Don't blame WICB
Don't blame WICB
The default position is to blame the West Indies Cricket Board (WICB). So, the recent walkout by the West Indies players from their tour of India is assumed to be the fault of the Board.
Even knowledgeable former Jamaica Prime Minister P.J. Patterson is on that bandwagon. The strike, Mr Patterson argues, is evidence of "a total collapse of the governance system" of West Indies cricket, which could have been avoided had the Board implemented reforms proposed more than a half a decade ago by a committee he chaired.
Except that this argument ignores the obvious. Whatever its past sins, and though it faces the consequences, this is not the problem of the Board. It is infighting by a trade union, whose fat, elite members want to maintain a closed shop, or, at best, make only crumbs available to the rest.
The fact is that the West Indies Players' Association (WIPA), the players' union, negotiated a new wage contract with the WICB that increased retainers for the elite players between 15 per cent and 25 per cent. Match fees would go up 15 per cent.
However, an additional US$2.5 million in sponsors' money, which would normally be doled out to 13-15 elite players selected for senior teams, is to pay contracts for 90 more players for the professional territorial franchise teams under the WICB's new tournament format. Indeed, the Patterson committee had "endorsed the proposal of a professional league", saying that it would allow for mobility of regional players and help to lift the standard of the game in the region.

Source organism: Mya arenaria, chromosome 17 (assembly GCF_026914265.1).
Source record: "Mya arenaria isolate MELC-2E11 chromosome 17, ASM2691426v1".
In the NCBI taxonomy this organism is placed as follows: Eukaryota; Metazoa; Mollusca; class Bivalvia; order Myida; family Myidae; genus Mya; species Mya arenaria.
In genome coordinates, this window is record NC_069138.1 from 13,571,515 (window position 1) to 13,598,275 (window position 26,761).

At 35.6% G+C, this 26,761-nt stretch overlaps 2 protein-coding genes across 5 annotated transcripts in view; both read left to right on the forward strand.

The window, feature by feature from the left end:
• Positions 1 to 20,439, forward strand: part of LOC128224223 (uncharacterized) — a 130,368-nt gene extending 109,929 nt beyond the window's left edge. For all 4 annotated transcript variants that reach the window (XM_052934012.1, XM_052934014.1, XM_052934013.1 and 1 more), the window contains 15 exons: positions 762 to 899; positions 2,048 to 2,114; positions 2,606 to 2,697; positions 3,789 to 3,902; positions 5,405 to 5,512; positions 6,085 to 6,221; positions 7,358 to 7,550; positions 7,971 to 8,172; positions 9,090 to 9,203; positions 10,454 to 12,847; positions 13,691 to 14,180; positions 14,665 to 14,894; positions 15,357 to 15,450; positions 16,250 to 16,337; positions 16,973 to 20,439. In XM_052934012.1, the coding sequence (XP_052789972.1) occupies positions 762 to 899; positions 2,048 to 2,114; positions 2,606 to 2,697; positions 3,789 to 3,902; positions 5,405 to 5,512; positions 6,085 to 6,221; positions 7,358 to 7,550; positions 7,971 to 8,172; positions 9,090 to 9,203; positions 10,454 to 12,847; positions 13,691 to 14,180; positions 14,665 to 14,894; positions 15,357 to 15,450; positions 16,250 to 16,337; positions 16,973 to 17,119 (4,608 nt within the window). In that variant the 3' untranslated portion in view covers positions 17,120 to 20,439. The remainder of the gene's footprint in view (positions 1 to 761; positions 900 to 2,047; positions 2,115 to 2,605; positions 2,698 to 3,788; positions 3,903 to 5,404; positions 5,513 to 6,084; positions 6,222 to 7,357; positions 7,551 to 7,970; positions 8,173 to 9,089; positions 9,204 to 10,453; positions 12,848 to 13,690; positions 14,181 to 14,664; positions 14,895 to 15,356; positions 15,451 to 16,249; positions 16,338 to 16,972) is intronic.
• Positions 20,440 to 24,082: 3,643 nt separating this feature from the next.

But such a league has to be paid for. WIPA, recognising, for the first time, its obligation to a wider constituency than an elite few, agreed that the senior players would make a contribution to help provide a living wage for the second-tier ones. It seems that the authority that the WIPA president, Wavell Hinds, believed that he had been given to negotiate such a deal was not the case. Or, faced with the reality of this commitment, senior players with buyers' remorse and a dose of greed withdrew their commitment. This is a moral issue for the players involved. If questions of governance arrive, it is with how WIPA manages its affairs, which was not the mandate of the Patterson Committee.
moral high ground
When properly prescribed trade unions negotiate with firms, it is expected that they have a mandate from their members to do so and that whatever agreement that emerges, unless proved egregiously corrupt, is enforceable in law. In this case, the WICB, on the face of it, is on both the legal and moral high ground.
On the broad issue of the governance of West Indies cricket, this newspaper believes that there are many things about the operation of the WICB that need to change. We are not, however, convinced that the structure suggested by the Patterson Committee is the best model for a modern organisation in an entrepreneurial environment.
The overarching 23-member stakeholders' council, proposed by Mr Patterson, with representatives from government and myriad other groups, has the scent, whatever the intent, of a QUANGO. We understand mission creep. We would likely soon be faced with a public sector-type bureaucracy and all that this entails.